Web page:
This Week In Reaction (2017/10/29)

Happy All Hallows’ Eve, everyone. Remember that for Latin Rite Catholics, All Saints Day is a Holy Day of Obligation. Get yer ass to mass. Some supremely high quality articles in an around the sphere this week. We’ll get to that in a sec.

The Editors of American Greatness explain How the State Department is Undermining Trump’s Agenda. There are, of course, two empires. Trump has taken over at most only one. Here’s an excerpt from VDH’s new book—deliciously entitled The Second World Wars—measuring The Deadly Cost of Mutual Misunderstanding. More here.

Let’s see… what else was going on?


This Week in Jim Donald

This Week in Social Matter

This Week in Kakistocracy

This Week in Evolutionist X

This Week in Thermidor

This Week around The Orthosphere

This Week in Arts & Letters

This Week in the Outer Left

This Week Elsewhere

Spandrell kicks off the NRx Week with an olio of sorts: The Money is in Religion—religion Jordan Peterson style. Not that he holds a candle to Harvard, mind you. Also, the CCP is getting mighty undiverse.

Imperial Energy has up the Part Two of his Interview With Reactionary Future, wherein RF levels the accusation of nominalism at Hestia Society by quoting American Affairs Journal. The rest of the interview is excellent. Also from IE the next drop on the STEEL-Cameralist Manifesto: Manifesto Part Six: The State of STEEL.

Neovictorian doesn’t post often, but when he does it’s a must read. We’ve been sniffing around the heels of Scientology for a while in these parts. Neovic pulls it all together: How Scientology Could School the Neoreaction.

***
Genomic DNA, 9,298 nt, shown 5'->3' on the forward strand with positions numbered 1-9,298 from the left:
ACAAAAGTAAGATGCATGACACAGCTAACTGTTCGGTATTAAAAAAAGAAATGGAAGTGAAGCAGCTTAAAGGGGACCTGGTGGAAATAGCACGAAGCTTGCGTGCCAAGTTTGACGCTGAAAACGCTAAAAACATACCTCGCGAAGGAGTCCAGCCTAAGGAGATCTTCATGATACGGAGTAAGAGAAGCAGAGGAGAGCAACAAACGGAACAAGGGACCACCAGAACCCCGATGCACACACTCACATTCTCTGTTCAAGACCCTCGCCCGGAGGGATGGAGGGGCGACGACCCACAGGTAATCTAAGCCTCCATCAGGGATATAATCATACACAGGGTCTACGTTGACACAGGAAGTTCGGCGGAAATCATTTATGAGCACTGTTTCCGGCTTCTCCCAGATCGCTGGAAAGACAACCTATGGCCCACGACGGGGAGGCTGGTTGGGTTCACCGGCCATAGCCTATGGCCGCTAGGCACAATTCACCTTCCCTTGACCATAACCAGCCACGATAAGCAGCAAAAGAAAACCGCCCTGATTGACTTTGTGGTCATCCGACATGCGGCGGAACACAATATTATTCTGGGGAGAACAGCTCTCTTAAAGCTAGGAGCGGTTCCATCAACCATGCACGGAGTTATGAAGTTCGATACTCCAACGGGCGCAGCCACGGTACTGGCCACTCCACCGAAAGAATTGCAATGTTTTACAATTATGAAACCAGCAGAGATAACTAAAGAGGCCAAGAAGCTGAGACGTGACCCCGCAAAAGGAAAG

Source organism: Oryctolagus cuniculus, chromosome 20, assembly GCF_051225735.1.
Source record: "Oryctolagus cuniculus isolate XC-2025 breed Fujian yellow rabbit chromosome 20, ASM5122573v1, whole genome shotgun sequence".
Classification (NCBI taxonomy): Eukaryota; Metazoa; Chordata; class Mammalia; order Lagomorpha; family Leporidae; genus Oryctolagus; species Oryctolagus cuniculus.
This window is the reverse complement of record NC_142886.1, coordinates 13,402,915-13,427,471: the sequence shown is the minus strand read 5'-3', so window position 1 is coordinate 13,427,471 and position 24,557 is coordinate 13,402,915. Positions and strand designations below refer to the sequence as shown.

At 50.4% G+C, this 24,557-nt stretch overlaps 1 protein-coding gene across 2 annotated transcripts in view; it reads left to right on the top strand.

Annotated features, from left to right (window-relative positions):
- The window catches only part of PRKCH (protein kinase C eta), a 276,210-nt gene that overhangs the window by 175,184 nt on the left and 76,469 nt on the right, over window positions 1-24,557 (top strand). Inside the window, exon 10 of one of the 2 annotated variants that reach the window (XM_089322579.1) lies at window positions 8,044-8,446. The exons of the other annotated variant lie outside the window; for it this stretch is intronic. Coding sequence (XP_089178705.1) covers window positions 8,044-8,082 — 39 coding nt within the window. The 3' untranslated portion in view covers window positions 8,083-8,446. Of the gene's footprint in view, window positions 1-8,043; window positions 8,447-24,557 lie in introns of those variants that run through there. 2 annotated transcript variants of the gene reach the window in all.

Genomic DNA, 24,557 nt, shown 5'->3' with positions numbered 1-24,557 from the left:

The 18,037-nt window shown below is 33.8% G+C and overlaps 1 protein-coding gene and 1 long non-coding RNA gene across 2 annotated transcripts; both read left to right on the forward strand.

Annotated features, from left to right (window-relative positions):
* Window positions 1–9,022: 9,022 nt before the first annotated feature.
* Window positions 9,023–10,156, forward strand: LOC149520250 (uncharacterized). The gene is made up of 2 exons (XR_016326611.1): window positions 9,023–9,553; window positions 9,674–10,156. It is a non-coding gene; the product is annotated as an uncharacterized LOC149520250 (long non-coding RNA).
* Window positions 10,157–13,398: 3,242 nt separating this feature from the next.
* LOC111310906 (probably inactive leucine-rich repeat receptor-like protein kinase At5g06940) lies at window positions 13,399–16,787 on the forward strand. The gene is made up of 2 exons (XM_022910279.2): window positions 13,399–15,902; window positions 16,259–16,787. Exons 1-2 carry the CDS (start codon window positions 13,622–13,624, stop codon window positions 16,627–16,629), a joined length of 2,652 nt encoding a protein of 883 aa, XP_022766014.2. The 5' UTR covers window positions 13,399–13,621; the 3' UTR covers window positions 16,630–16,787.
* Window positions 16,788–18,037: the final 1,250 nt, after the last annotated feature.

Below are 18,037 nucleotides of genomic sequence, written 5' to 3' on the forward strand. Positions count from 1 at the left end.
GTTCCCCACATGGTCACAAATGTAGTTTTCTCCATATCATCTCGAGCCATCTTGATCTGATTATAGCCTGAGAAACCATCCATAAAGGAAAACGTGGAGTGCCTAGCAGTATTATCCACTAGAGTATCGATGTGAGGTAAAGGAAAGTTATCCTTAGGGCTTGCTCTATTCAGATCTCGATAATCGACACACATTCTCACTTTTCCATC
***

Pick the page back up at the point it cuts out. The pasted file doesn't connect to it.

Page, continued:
This was unexpected. And quite helpful: Free Northerner actually bothers to give an answer to Abortion, Tomlinson, and Moral Midgets. Tomlinson, of course, doesn’t deserve an answer; but for those confused by run-away train ethics, FN’s yer guy.

Morality can not be removed from its circumstances. This is why Tomlinson made up that whole story to put the argument in specific moral context and circumstances to best elicit the moral response that bolstered his argument. Once he elicited that moral response, he then strips the moral context away and introduces a cold utilitarian calculus. You did not save the embryos, therefore they must be of less value.

Nobody sees this magic trick because he pulled it off deftly and we’ve been conditioned through countless abstract moral problems involving switches, trolleys, and lying to axe murderers to view morality as inhuman, contextless, calculations of utilitarian value.

Exactly. The proper response to Trolley Problems are probably something like, “I don’t know what I’d do in that situation, but it certainly has no bearing on the moral liceity of whatever you’re arguing for.”

This week Generative Anthropology, Adam discusses Mimetic Theory and High-Low v the Middle.

I forget where this is from, but it is striking.

I forget where this is from, but it is striking.